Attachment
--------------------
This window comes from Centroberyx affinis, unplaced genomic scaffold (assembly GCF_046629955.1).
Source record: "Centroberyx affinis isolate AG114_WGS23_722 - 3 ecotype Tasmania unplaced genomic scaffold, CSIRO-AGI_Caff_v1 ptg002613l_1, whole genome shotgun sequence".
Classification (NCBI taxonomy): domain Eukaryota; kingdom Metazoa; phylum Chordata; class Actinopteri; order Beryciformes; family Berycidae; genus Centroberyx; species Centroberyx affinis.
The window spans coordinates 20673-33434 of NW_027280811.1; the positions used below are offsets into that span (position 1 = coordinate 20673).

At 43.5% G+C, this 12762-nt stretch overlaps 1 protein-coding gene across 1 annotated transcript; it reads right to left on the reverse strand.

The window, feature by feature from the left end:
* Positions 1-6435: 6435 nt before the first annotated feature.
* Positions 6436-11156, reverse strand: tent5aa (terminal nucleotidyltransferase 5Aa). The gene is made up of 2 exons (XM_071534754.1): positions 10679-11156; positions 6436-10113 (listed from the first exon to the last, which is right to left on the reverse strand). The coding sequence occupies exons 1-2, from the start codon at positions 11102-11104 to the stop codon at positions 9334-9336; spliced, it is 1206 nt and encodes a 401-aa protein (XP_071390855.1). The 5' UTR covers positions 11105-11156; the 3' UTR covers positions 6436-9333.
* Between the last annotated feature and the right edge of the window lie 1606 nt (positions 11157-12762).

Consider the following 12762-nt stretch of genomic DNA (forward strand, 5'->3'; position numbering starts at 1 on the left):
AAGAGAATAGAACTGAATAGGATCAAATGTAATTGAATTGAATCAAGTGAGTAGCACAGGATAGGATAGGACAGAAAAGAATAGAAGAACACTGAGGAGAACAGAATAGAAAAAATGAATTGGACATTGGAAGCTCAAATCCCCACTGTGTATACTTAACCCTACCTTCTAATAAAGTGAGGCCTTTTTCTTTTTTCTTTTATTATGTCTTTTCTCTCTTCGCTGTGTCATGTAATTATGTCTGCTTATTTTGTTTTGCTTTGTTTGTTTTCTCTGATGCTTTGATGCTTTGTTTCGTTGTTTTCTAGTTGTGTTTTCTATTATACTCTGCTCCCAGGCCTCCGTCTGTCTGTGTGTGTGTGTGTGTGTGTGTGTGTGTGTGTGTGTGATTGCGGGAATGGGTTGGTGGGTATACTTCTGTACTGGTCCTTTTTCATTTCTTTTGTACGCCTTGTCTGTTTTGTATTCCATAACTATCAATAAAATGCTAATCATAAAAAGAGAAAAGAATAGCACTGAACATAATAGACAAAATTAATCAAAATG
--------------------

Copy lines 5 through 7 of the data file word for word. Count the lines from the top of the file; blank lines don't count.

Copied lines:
At 43.5% G+C, this 12762-nt stretch overlaps 1 protein-coding gene across 1 annotated transcript; it reads right to left on the reverse strand.

The window, feature by feature from the left end:
* Positions 1-6435: 6435 nt before the first annotated feature.